Rothenberg has been an important influence and/or poeticultural coworker for me, too:  his Technicians of the Sacred strongly orients my own understanding of what poetry has and can be, and his Poems for the Millenium assemblages, especially Volume III, Romantic and Postromantic poetry, resonate with my own present concerns. It’s good to be in such spiritual, poetic company, however physically distant.

9/11 in poeticompositional real time

Between 16 August 2001 and  1 February 2002, I was composing a sequence, one of whose constraints required I write every day, which I managed, more or less. Curiously, the events of 9/11 left no immediate impact, rather hearing of, I think, Billy Collins’ refusal to write of the event almost a week later spurred several days of response. What follows then is five consecutive parts of what was published as “Sewn Knot” in dANDelion, Number 28, Volume 2, 2002. The original version exploits different typefaces and point sizes to create a polyphony (here lost due to WordPress’ limitations…). Given that my new book March End Prill due out  next month was composed under the same constraint, except then coincident with the invasion of Iraq, it seems not apropos to reissue, however provisionally, these stanzas.

from Sewn Knot


Big Huff—Terrorism and the Western mind stops. wozu Dichter. It is 10:19 in Montreal a Sunday. Five six days after Tuée’s Day. “Will you ever write a poem about what happened…?” “No,” quickly and emphatically. Who has been stuck a tin wreath upon? die miserably every day for lack. A bard of each side watched the battle on high ground and after agreed on a version; the Ollave rich in rhythms and myth embroidered a coat for the moment; the Wit quips “Allah’s snuff.”; the Scop might scoop up the bard harping on Beowulf’s Slaying of Grendel (ISBN 0 14 04.4268 5) / a fellow of the kings whose head was a storehouse of the storied verse whose tongue gave gold to the language of the treasured repertory wrought a new lay made in the measure the man struck up found the phrase framed rightly the deed…drove the tale rang word changes / ; Petöfi and Radnóti scribbled. —Scribes scramble laptop clay dusty clumps; reeds good kindling; one library crumbles another burns or more slowly falls in dust; what towers over the words that raised them? & that a breath as easily stopped?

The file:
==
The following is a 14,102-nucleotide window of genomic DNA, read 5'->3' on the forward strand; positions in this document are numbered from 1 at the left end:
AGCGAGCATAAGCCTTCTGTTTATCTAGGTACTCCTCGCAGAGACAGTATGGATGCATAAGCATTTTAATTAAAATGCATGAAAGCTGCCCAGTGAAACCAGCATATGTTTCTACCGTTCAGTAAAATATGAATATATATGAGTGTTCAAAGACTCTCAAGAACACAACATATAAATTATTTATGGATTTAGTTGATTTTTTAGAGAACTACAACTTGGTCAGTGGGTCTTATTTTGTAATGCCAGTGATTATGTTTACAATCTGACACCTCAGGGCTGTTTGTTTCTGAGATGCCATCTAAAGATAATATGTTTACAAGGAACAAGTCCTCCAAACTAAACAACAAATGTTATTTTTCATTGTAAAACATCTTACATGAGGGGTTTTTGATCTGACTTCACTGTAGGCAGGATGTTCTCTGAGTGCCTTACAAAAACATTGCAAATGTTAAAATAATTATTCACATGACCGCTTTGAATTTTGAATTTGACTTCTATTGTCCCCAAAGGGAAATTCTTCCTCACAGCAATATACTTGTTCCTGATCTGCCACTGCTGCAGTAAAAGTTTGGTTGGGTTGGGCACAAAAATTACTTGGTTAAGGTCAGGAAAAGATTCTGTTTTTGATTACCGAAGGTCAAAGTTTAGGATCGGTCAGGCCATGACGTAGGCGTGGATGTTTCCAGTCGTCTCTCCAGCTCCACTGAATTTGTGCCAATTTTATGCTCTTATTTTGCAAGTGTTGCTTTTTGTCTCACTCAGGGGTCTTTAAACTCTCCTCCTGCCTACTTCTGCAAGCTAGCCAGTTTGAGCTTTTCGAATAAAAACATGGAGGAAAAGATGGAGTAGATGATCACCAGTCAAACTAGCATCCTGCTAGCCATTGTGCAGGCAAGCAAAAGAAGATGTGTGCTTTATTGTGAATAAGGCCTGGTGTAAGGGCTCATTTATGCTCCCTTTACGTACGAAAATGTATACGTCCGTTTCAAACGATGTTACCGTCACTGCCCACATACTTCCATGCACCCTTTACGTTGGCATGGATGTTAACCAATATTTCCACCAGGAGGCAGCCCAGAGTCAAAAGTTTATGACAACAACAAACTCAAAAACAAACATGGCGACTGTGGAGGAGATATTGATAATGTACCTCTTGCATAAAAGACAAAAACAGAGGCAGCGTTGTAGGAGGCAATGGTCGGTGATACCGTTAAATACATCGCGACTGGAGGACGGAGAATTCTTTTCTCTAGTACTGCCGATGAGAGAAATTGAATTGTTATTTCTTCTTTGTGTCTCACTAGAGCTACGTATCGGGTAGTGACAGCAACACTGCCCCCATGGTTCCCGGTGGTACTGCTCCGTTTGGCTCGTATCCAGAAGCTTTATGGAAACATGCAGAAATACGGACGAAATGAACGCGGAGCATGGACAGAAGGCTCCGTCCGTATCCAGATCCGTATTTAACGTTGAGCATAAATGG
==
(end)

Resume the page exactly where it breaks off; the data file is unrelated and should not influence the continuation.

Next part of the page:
Foul meat eye coffer rage. Crock the wit. Deferent citation / winces / winds a trump bone. Sick utter coroners what dare lips. Better scrawls wall owed. Raw urge it hated revel elations. Jawin’ on pat most in axe aisle. Fore gut litter chewer. Letter cheer eye cop’s latter. Ich or us or th’us spay ache swimmer saw raw twos straw. Die imbecile! ‘domicile’ ‘haunt’’s synonym. Cryptic Coptic Gnostic a craw’s tick crossed stick a crow’s trick wing glick flick kwa! kwa!  Who facade in it. A/n assured / cheap chirp. Sublimated dinosaur sotto voce. Vollied simian takes to air like a fish to strand. Heart o’ gold hard off hear to go. Hour dust any in spays. In the bug grinning wash “WORD”. —“Ten year old schoolchildren in Hanover pressed posters against their classroom windows Now bin Laden will show you what he can do!” The nation that invented chess & zero has since the seventh century plotted the West’s end infiltrated a porous open society with assassin generations just waiting for the word when only one colour will be left on the board. Frank Rogue in cuffs calls out “I stand for America all the way!” who gunned down a turbaned bearded Sikh gas station attendant & took a shot at an employee of Ali Saad & Saad Saad & an Afghan-American home. A Moroccan gas station clerk’s attacked; someone guns a car at a Pakistani woman; mosques torched from Seattle to Montreal, a Hindu temple burned down in Hamilton.—Stale some tang missung. Philosopher Consort silent in Governor General’s shadow; our rich charred roar tea of the ’’gnored / too / quiet.